All times are given as ‘arbitrary zeitgeber time’ (AZT; Pittendrigh, 1965), where lights-off is 24.00 AZT.

The onset of responsiveness to the eclosion hormone

Under our photoperiod and temperature conditions, adult Manduca eclosed from about 22·00 to 24.30 h (Fig. 1 A). The emergence distribution showed a pronounced skewing with approximately 40% of the moths emerging during the half hour after the onset of darkness. The ability of CC/CA extracts to trigger precocious eclosion in Manduca was tested by challenging groups of moths with a standard dose of extract at various times during the last day of adult development. As seen in Fig. 1(B), injection of extract at 11.00 was ineffective since no moths emerged prior to their normal gate. After treatment at 13.00 (Fig. 1C) a few moths were stimulated to eclose beginning h after injection but most of the animals emerged during the gate. Injections at 15.00 (Fig. 1D) were followed by the first moths eclosing after 3 h and the majority of animals eclosing before the gate. The best results were obtained after giving extracts at 17.00 and 19.00 (Fig. 1E, F). In both cases the moths emerged m a relatively compact distribution that began about 2 h after injection. In the case of the last treatment, the injection was late enough that the distribution overlapped the normal eclosion gate.

Thus it appears that the stimulation of eclosion by CC/CA extracts in Manduca is less dramatic than that shown in the saturniid moths (Truman, 1973b). Only injection of extracts relatively late in the day consistently caused eclosion. Earlier treatments were considerably less effective and the responses occurred only after very long latencies.

In Manduca the wing epidermis is also a target tissue for the eclosion hormone (Reynolds, 1977). The onset of sensitivity to the eclosion hormone was examined by isolating wings at various times and challenging them with a standard dose of 1 /10 CC/ CA complex (about 10 times the amount of eclosion hormone needed to cause maximal wing cuticle plasticization). Wings first showed sensitivity to the hormone at 16.30 h and all had become sensitive by 20.00 h (Fig. 2). Also, the extent of plasticization caused by the hormone tended to increase with time, with the late positive scores showing more pronounced effects than the earlier ones.

Interestingly, the responsiveness of wings to the eclosion hormone seemed to be correlated with the extent to which the moulting fluid had been resorbed. Fig. 2 also shows the time course of the completion of moulting fluid resorption. Wings were subjectively scored as: wet (o), partially dry (1), or dry (2). This, of course, corresponds only to the final stages of a process begun some time before; but it is clear that sensitivity to the eclosion hormone develops before resorption is complete.

Timing of eclosion hormone release: titres in the blood

It was of interest to determine the length of time which elapsed between the acquisition of responsiveness to the eclosion hormone, and the hormone’s normal time of release. To determine blood titres of eclosion hormone we used two techniques single samples from a population of moths and sequential samples from a smaller number of individual insects. The blood samples were tested for the eclosion hormone activity by bioassay on isolated Manduca wings. It should be noted that moths which were to be used for homone measurements after they had eclosed were placed in glass vials immediately at emergence to prevent wing spreading behaviour and bursicon release. This treatment was necessary because bursicon interferes with the isolated wing bioassay for the eclosion hormone (Reynolds, 1977).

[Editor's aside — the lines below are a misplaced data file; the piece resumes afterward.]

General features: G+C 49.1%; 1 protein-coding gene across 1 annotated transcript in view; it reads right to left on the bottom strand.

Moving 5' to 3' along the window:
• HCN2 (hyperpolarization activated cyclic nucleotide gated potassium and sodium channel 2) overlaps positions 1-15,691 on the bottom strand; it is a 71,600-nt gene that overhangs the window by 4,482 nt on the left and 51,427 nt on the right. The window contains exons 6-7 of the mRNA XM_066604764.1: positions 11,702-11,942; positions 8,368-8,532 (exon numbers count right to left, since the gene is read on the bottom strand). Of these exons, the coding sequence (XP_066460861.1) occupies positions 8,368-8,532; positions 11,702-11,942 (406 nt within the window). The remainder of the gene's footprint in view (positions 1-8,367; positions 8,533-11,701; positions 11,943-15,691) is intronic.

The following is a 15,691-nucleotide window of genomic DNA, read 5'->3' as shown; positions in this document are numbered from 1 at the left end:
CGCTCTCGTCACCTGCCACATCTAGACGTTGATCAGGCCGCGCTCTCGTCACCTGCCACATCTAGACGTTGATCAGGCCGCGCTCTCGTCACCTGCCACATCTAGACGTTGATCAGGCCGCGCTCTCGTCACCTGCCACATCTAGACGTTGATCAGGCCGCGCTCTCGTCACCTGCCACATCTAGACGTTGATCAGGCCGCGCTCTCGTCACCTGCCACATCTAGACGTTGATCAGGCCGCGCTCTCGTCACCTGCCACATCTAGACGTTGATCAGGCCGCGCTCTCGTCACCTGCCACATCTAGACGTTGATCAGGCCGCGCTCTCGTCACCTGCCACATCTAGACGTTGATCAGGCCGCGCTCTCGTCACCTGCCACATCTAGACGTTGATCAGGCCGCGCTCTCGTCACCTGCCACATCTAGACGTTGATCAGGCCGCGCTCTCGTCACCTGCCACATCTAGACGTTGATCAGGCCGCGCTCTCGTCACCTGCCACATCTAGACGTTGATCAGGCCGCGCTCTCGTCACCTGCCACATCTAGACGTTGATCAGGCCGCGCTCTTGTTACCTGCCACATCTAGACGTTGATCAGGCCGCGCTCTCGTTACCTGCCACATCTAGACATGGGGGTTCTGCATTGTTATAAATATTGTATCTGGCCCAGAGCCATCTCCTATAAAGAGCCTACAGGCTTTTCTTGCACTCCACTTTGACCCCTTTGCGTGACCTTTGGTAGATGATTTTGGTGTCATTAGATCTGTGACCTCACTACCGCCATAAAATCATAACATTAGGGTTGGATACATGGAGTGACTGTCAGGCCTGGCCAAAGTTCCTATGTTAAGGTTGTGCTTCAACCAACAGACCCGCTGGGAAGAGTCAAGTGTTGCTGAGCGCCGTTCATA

The appearance of eclosion hormone activity in the blood of a population of Manduca is plotted in Fig. 3. No hormone was detectable in the blood of pharate moths up to and including 20.00 h, but by 23.00 AZT all of the animals sampled showed substantial hormone activity in their blood. Comparison of this data with those in Fig. 1, indicate a latency of approximately 2·5–3 h between eclosion hormone release and subsequent escape of the moth from the pupal cuticle.

Measurements of hormone titres in the blood of post-emergence moths indicated that eclosion hormone activity persisted for a relatively short period of time. In order to get a more precise indication of the time course of the eclosion hormone’s appearance and subsequent disappearance, blood samples (each 25 μl) were taken every 20 min from individual pharate adult Manduca which had a cannula inserted into the heart. Each sample was progressively diluted until activity was lost. Hormone titres for three animals are shown in Fig. 4. In each case the titres of hormone rose abruptly and declined smoothly until it was undetectable by about 5 h after the peak. The shapes of the titre curves are consistent with the hypothesis that the eclosion hormone is released as a single pulse. The abruptness of the rise suggests that essentially all of the hormone release occurs within the first 20 min. The eclosion hormone does not persist very long in the blood once it has been released. Assuming that release is completed within 20 min, the half life in the blood is only about 45 min. Indeed, the titre of hormone in the blood has substantially decreased by the time the moth ecloses, and no activity is detectable by 3·4 h after eclosion.